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Discussion Starter · #18 ·
There have been many threads about fuel mpg on here. For the 15+ cars, OP, it is exactly as you say (in general) that they get ≈ 10% less mpg than indicated. I check mine every fill-up and it is always the case.
Thank you. That is exactly the information I was looking for.

An algorithm (with various sensor input) is used to feed the display. My personal belief is that the algorithm is intentionally made to yield high. Why? Not sure. But I'd guess it is a competition thing with other cars ...
Of course. It's good advertising if the consumer believes the car is telling the truth and brags to others about the bogus numbers. The problem is the damned engineers that think they have to check everything they are told.

Somewhere in the dashboard there is a calibration coefficient. I'm going to talk to the dealer about whether they have access to it and can tweek it to achieve accuracy.
 

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Thank you. That is exactly the information I was looking for.

Of course. It's good advertising if the consumer believes the car is telling the truth and brags to others about the bogus numbers. The problem is the damned engineers that think they have to check everything they are told.

Somewhere in the dashboard there is a calibration coefficient. I'm going to talk to the dealer about whether they have access to it and can tweek it to achieve accuracy.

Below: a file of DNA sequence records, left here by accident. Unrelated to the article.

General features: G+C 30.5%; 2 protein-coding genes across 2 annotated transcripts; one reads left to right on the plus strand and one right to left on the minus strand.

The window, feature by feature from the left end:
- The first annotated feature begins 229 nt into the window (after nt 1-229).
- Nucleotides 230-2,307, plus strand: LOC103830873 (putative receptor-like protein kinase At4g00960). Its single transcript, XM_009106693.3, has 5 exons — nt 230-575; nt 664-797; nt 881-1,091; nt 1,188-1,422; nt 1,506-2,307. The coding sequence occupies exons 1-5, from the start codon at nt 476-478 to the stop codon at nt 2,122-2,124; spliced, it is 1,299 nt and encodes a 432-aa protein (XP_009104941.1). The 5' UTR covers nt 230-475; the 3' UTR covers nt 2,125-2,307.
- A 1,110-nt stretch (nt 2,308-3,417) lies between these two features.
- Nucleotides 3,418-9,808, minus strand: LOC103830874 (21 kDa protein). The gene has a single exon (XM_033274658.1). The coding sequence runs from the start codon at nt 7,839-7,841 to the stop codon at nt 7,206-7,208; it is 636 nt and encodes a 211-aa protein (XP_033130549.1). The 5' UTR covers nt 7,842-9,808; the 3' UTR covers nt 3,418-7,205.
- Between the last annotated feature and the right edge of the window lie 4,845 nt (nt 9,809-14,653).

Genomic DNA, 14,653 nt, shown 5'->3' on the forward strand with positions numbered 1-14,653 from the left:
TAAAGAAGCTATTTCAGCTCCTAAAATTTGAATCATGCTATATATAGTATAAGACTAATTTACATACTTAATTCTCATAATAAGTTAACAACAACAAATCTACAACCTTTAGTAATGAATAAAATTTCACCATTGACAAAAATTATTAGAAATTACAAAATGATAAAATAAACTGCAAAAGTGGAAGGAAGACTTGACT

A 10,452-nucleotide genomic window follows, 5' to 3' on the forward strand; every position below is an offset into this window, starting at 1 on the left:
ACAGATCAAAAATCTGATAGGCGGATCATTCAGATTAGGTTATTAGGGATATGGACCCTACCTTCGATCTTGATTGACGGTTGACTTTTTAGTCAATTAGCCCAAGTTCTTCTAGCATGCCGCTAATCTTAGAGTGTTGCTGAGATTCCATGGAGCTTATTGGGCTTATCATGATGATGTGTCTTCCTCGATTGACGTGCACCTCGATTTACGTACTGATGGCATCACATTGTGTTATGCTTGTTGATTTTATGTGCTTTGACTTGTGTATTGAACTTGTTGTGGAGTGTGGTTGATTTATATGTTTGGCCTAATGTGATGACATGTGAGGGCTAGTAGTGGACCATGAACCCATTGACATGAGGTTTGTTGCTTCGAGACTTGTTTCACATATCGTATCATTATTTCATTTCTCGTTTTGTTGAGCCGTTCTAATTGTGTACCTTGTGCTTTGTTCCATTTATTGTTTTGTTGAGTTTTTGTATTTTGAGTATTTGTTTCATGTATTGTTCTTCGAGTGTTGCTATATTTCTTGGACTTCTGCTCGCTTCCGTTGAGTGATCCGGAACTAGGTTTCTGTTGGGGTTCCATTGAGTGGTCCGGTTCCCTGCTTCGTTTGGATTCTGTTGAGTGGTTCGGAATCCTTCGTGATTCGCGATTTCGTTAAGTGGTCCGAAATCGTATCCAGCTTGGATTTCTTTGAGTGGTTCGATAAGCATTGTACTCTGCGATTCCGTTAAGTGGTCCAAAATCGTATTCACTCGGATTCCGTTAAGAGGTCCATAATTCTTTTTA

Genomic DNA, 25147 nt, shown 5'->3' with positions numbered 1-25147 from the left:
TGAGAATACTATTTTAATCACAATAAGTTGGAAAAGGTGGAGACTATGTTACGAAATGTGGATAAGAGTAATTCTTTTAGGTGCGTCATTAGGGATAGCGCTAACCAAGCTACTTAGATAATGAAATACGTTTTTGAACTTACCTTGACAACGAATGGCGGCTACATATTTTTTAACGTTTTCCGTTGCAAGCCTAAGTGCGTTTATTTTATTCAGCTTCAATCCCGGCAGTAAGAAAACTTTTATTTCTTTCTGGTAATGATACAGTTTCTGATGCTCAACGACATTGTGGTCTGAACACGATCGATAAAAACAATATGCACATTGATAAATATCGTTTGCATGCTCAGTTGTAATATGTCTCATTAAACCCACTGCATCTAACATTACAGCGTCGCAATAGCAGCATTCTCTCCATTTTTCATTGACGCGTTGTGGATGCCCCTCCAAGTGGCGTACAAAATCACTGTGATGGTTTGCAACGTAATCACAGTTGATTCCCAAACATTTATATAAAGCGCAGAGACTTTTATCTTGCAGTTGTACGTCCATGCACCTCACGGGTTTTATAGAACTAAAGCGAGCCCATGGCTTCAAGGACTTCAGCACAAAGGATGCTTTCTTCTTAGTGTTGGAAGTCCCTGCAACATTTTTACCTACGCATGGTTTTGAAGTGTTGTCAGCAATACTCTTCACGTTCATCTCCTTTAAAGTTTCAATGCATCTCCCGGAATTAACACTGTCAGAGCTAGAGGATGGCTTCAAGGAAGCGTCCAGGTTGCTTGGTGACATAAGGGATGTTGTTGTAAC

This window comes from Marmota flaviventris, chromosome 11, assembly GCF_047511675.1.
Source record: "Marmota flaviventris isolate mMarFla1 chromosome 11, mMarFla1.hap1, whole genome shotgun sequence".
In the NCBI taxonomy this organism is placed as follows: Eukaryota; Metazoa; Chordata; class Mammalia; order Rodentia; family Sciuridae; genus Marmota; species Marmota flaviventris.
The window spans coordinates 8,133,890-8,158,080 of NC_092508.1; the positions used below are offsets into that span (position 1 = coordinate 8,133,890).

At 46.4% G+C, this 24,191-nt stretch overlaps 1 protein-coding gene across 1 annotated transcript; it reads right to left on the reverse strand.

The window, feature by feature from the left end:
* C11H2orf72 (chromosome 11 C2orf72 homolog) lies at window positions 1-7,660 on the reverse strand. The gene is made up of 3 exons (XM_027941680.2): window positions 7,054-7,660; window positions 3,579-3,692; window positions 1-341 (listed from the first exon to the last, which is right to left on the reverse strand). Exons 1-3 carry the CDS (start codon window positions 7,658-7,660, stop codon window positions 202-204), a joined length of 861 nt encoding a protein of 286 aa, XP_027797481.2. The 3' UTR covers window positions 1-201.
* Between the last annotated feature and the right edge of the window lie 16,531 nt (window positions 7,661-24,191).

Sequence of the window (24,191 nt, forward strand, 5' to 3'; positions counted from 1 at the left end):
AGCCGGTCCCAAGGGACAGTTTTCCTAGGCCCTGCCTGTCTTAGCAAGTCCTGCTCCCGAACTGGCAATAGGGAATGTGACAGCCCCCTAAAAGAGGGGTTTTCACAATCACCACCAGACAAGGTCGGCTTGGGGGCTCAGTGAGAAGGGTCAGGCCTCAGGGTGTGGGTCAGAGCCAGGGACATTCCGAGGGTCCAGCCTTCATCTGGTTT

Keep us updated. What I've noticed with our 17 forester is it is pretty accurate on a single trip basis...notice every time you turn the car off it will state how many MPG you got for that trip. I've played around a little by filling up the tank, driving to the store, logging that #, driving back to the gas station, logging that #, taking the average and then comparing the 2 averages to the actual fuel consumption miles/gallons and it was pretty close; like .8mpg off.

Now think about doing this for an entire tank, there are probably 20+ start/stops. I believe the entire tank consumption tracker, rather then tracking mileage, uses a much more basic algorithm of the averages, and maybe even weights the means, of all the trips combined to give you an estimate.